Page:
We Fired Our Health Insurance Company


So many friends—and friends of friends—have contacted us about our choice for health care that we decided it might be easier to write out our story. Hopefully our experience will assist you in making the wisest choice for your family. This will be lengthy but worth it. I promise.


Emily & I have been blessed by churches who provided a medical insurance plan for us. My salary has been structured so that the medical insurance payment was held out of my paycheck for the pre-tax benefit. But if I received a cost-of-living raise in January, it was undone in July because the existing policy would adjust upwards somewhere between 13-20% annually. Year after year, I was actually making less money.

About 7 years ago, we began noticing that BCBS paid for less and less while our copays kept increasing. When we questioned them, the answer was always that it was being applied to our deductible. There were multiple conversations with many agents to attempt to fully understand what our deductible truly was, because we never seemed to fully reach it. The bottom line was that our “family aggregate” deductible was several thousand dollars. This fact was hard to digest knowing that we were already paying close to $14,000 annually just to have insurance.

3 years ago, our monthly premium hit $1250. We began to realize that the Plank’s were on a completely unsustainable path, and we began investigating other options. Various Christian Health Sharing programs were being advertised on radio and in magazines. We decided it was time to make a change.

We were most attracted to Samaritan Ministries Health Sharing (www.samaritanministries.org).   Their deal sounded too good to be true, so I spent an entire month researching them. Honestly, I tried to find a single negative thing about the organization and found nothing. I made several phone calls to the company, always spoke to a live person, got courteous answers and plenty of helpful info in the mail. I read every word…even the fine print. They even offered to give me phone numbers of people who have been long time customers so that we could question them about their experience. I took them up on their offer, and requested numbers of people in our area. I wanted to know if this was really working where we lived.

It would take too long to share their testimonies, but I was sold after the second conversation.

In February 2012, we fired BCBS and began a brand new thing with Samaritan Ministries. We paid an initial, one-time $200 administrative/membership fee. Our “family share” (not a premium), is currently $495 monthly. The home office tells us who to send the check directly to, and the medical reason, so that we can pray for the patient. In other words, we write our check to a different person or family every month.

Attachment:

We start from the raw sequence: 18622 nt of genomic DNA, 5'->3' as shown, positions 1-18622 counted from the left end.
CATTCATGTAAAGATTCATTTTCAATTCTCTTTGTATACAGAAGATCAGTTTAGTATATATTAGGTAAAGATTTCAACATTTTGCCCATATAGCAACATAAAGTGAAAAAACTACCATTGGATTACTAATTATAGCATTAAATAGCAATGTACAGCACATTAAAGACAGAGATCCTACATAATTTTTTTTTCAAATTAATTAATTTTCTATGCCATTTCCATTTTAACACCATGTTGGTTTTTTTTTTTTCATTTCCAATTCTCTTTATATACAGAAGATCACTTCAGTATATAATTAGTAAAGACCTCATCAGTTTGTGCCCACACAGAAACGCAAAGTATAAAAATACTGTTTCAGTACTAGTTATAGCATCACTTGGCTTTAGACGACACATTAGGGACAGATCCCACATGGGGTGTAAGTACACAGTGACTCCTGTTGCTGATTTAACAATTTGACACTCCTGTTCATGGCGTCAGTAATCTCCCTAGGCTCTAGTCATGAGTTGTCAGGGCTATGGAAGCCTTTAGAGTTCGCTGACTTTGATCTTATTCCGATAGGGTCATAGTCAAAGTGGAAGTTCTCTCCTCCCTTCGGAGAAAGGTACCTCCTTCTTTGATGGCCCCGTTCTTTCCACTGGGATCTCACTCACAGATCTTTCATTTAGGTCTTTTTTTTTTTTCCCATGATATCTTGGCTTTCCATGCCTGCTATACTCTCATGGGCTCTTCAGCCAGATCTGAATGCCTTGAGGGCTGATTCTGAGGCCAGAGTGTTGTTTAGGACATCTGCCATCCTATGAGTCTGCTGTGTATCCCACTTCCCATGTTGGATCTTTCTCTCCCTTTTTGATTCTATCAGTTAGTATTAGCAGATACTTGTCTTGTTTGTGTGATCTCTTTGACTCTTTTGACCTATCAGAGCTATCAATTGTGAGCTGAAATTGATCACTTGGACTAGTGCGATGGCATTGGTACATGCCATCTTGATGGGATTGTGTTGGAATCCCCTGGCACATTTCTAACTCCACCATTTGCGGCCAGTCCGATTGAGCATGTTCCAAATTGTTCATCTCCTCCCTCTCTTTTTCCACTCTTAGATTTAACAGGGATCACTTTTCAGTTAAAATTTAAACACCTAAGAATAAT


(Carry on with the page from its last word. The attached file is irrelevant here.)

For us, this meant that all those pre-tax dollars would now land in my paycheck as income earned. Our taxes increased; yet this paled in comparison to what we were literally throwing out the window. It also meant we needed to be wise savers to be prepared to cover some medical costs for which we were used to making copays.

One of my hesitations in making the transition was that we became responsible for the total cost of our doctor office visits and prescriptions. Before making the change, we spoke with all our doctors to tell them what we were going to do, and asked what we would be charged as “cash-pay” patients. None of our doctors knew. They had to go ask someone in their administrative office. Here is something amazing: the “cash pay” price for people without insurance was almost exactly the same as what our co-pays had been!  Now that our doctors understand what we are part of, they are wonderful about sharing medicine samples that they have in stock and are careful to write prescriptions for generic medications.

We also went to our pharmacy in advance. I wrote down every single prescription we currently take AND had ever taken and inquired what the cash price would be. Most were affordable. We do have 1 that is expensive. But Samaritan pointed us toward www.rxdrugcard.com. We pay an annual $45 subscription to this. Our policy number stays on file at CVS and discounts most of our drugs to a similar level to what we were paying on insurance. A couple of prescriptions actually ended up costing less with this than we paid with insurance.  We discovered that we had been paying a $35-40 copay, for example, for a $12 bottle of Amoxicillan.  (If you don’t have children yet, brace yourself.  It will always be in your refrigerator.  Sam’s Club should sell it by the gallon.)  Another option is mail order Canadian pharmacies like www.northwestpharmacy.com. There appears to be some debate about the legality of ordering medication from Canadian pharmacies. Until it’s clearer, this will be my civil disobedience. For the 1 prescription that is very expensive for us, I can purchase 3 months of it for what 1 month costs here. The generic is not yet allowed in the U.S. because of its patent.

(Editing our story now in 2016, we have continued to learn the drastic difference in drug prices if you are willing to shop around. Pharmacies use various wholesale providers to purchase the drugs we buy. A few months ago, my wife’s prescription was changed to a new drug. Although we asked for the generic, this particular drug was $273 for 1 month’s supply at CVS. We found the same drug at a local family-owned pharmacy for $27 monthly. We then compared all our prescription prices and moved our business to the small family pharmacy.)

We were with Samaritan for about 6 months when our youngest son developed a golf-ball-sized bump on his chest. It was discovered that he had a benign cyst which would require surgery to remove. This would be our test to see how well the Health Sharing deal worked.

We called Samaritan and spoke to a live person, who coached us through the process of submitting receipts for reimbursement. He explained that we would be responsible for the first $300, but that everything over that would be published for the Health Sharing organization, and that we would receive the reimbursements following that. Then, he prayed for our son with us over the phone.